NA
  • Growth form
    Growth form
    the plant is a shrub (i.e., a woody plant with several stems growing from the base)
  • Leaves
    Hairs on underside of leaf blade
    the underside of the leaf has no hairs
    Hairs on upper side of leaf blade
    • the upper side of the leaf is fuzzy or hairy
    • the upper side of the leaf is not hairy, or has very few hairs
    Leaf blade base shape
    the base of the leaf blade is cuneate (wedge-shaped, tapers to the base with relatively straight, converging edges), or narrow
    Leaf blade base symmetry
    the leaf blade base is symmetrical
    Leaf blade bloom
    the underside of the leaf has no noticeable bloom
    Leaf blade edges
    the edge of the leaf blade has no teeth or lobes
    Leaf blade edges (Acer)
    NA
    Leaf blade flatness
    the leaf is flat (planar) at the edges
    Leaf blade hairs
    the hairs on the leaf blade are different from the choices given
    Leaf blade length
    10–25 mm
    Leaf blade scales
    there are no scales on the leaf blades
    Leaf blade shape
    • the leaf blade is elliptic (widest near the middle and tapering at both ends)
    • the leaf blade is lanceolate (lance-shaped; widest below the middle and tapering at both ends)
    • the leaf blade is oblong (rectangular but with rounded ends)
    Leaf blade vein pattern
    the main veins of the leaf blade are pinnate (the secondary veins branch off at intervals from the main central vein) and non-arcuate (not arched towards the leaf tip)
    Leaf blade veins
    the leaf blade has one main vein running from the base toward the tip
    Leaf duration
    the leaves drop off in winter (or they wither but persist on the plant)
    Leaf form
    the plant is broad-leaved (with broadly flattened leaf blades)
    Leaf lobe tips (Quercus)
    NA
    Leaf stalk
    the leaves have no leaf stalks, but attach directly to the stem
    Leaf stalk attachment to leaf
    NA
    Leaf stalk nectaries
    NA
    Leaf stalk shape
    NA
    Leaf teeth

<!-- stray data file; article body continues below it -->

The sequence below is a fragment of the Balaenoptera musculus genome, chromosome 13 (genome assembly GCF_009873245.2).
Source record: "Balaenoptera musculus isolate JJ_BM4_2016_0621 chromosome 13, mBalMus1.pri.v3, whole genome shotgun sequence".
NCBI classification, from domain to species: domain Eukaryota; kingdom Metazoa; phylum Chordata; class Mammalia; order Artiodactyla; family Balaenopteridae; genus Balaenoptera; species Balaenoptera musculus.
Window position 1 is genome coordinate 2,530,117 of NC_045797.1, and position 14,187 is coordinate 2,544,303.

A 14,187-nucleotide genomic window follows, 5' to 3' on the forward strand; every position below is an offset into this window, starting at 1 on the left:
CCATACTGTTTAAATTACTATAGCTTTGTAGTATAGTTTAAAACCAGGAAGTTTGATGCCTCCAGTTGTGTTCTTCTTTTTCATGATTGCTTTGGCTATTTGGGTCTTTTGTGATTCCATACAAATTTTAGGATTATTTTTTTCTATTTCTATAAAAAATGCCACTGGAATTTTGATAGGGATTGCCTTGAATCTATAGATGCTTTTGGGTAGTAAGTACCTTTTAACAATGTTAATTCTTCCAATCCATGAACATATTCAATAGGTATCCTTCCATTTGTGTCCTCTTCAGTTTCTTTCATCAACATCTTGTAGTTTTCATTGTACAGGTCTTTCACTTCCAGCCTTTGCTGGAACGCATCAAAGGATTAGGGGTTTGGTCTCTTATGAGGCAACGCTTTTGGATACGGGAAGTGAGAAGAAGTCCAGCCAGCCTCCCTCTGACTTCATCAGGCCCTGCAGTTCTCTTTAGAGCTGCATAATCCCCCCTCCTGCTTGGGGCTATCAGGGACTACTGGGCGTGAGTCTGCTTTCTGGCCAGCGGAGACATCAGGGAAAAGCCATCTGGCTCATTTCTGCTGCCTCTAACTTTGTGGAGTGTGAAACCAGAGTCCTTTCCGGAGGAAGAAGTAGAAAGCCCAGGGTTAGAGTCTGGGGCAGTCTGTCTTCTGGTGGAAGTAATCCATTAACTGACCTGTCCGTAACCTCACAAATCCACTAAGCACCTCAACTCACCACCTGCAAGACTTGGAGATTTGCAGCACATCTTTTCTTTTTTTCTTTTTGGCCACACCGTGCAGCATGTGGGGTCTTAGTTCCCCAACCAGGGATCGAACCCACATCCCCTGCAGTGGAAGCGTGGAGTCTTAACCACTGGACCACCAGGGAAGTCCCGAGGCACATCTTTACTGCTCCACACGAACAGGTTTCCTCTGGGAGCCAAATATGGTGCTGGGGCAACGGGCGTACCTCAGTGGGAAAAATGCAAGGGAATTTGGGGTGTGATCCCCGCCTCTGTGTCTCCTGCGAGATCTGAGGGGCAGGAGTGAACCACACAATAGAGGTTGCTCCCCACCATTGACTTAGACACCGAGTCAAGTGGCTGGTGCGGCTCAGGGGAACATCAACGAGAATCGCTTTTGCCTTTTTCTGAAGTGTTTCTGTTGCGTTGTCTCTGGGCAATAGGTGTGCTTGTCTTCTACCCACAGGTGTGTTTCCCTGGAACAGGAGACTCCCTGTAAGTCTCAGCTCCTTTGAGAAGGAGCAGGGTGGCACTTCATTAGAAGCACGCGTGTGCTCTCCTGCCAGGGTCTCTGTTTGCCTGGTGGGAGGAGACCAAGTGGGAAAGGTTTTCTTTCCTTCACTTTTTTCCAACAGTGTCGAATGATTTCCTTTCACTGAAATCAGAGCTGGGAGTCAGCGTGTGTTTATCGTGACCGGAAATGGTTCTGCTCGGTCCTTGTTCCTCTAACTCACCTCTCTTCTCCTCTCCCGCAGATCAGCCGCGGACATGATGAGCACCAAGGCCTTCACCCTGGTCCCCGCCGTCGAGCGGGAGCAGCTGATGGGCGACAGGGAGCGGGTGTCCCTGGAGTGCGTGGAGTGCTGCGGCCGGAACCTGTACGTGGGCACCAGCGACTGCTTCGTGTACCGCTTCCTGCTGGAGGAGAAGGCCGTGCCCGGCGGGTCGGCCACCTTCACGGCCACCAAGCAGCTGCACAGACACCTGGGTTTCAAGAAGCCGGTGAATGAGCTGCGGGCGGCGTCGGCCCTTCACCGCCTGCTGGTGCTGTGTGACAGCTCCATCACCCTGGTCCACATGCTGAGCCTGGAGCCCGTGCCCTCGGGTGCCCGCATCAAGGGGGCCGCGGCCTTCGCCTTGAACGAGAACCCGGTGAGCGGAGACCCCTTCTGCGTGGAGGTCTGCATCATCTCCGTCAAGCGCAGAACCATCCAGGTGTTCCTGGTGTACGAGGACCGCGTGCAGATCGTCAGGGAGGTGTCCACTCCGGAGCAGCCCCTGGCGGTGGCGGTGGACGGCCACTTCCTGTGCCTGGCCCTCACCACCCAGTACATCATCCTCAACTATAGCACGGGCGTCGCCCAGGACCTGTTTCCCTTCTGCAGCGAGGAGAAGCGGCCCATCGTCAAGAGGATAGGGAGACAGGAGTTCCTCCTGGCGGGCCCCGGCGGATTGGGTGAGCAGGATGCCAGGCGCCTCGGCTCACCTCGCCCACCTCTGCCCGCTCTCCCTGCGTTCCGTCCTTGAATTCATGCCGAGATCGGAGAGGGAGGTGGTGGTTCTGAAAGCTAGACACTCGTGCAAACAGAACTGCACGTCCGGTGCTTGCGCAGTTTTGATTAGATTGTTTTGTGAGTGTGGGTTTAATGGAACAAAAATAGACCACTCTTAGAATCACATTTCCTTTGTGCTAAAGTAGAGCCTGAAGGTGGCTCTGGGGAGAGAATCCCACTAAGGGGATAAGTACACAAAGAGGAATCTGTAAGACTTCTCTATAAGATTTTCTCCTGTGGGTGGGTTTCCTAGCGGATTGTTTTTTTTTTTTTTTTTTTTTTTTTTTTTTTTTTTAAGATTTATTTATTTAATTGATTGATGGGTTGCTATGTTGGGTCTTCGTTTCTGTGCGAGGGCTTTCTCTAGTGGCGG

the edge of the leaf blade is entire (has no teeth or lobes)
    Leaf teeth hairs (Carya)
    NA
    Leaf type
    • the leaf blade is compound (i.e., made up of two or more discrete leaflets
    • the leaf blade is simple (i.e., lobed or unlobed but not separated into leaflets)
    Leaves per node
    • there are three leaves per node along the stem
    • there is one leaf per node along the stem
    Specific leaf type
    the leaves are simple (i.e., lobed or unlobed but not separated into leaflets
    Stipules
    there are no stipules on the plant, or they fall off as the leaf expands
  • Place
    Habitat
    terrestrial
    New England state
    • Connecticut
    • Maine
    • Massachusetts
    • Rhode Island
    • Vermont
    Specific habitat
    • man-made or disturbed habitats
    • meadows or fields
  • Stem, shoot, branch
    Aerial roots
    the plant has no aerial roots
    Bark texture
    the bark of an adult plant is ridged or plated
    Branch brittleness (willows only)
    NA
    Branch cross-section
    the branch is circular in cross-section, or it has five or more sides, so that there are no sharp angles
    First-year cane (Rubus)
    NA
    Lenticels on twigs
    there are no lenticels on the twigs, or they are very hard to see
    Short shoots
    there are no peg- or knob-like shoots present
    Twig bloom
    there is no bloom on the twig
    Twig hairs
    • the twigs have few or no hairs on them
    • the twigs have hairs, but the hairs do not have glands
    Twig papillae (Vaccinium species only)
    NA
    Twig winter color
    green
    Wings on branch
    the branch does not have wings on it
    armature on plant
    the plant does not have spines, prickles, or thorns

Wetland Status

Not classified

New England Distribution and Conservation Status

Distribution

Connecticut
present
Maine
present
Massachusetts
present
New Hampshire
absent
Rhode Island
present
Vermont
present

Conservation Status

Exact status definitions can vary from state to state. For details, please check with your state.

Massachusetts
not applicable (S-rank: SNA)

Native to North America?

No

Family

Fabaceae

Genus

Genista

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Information from Dichotomous Key of Flora Novae Angliae

1.  Genista tinctoria L. E

dyer’s greenweed. CT, MA, ME, RI, VT. Fields, roadsides.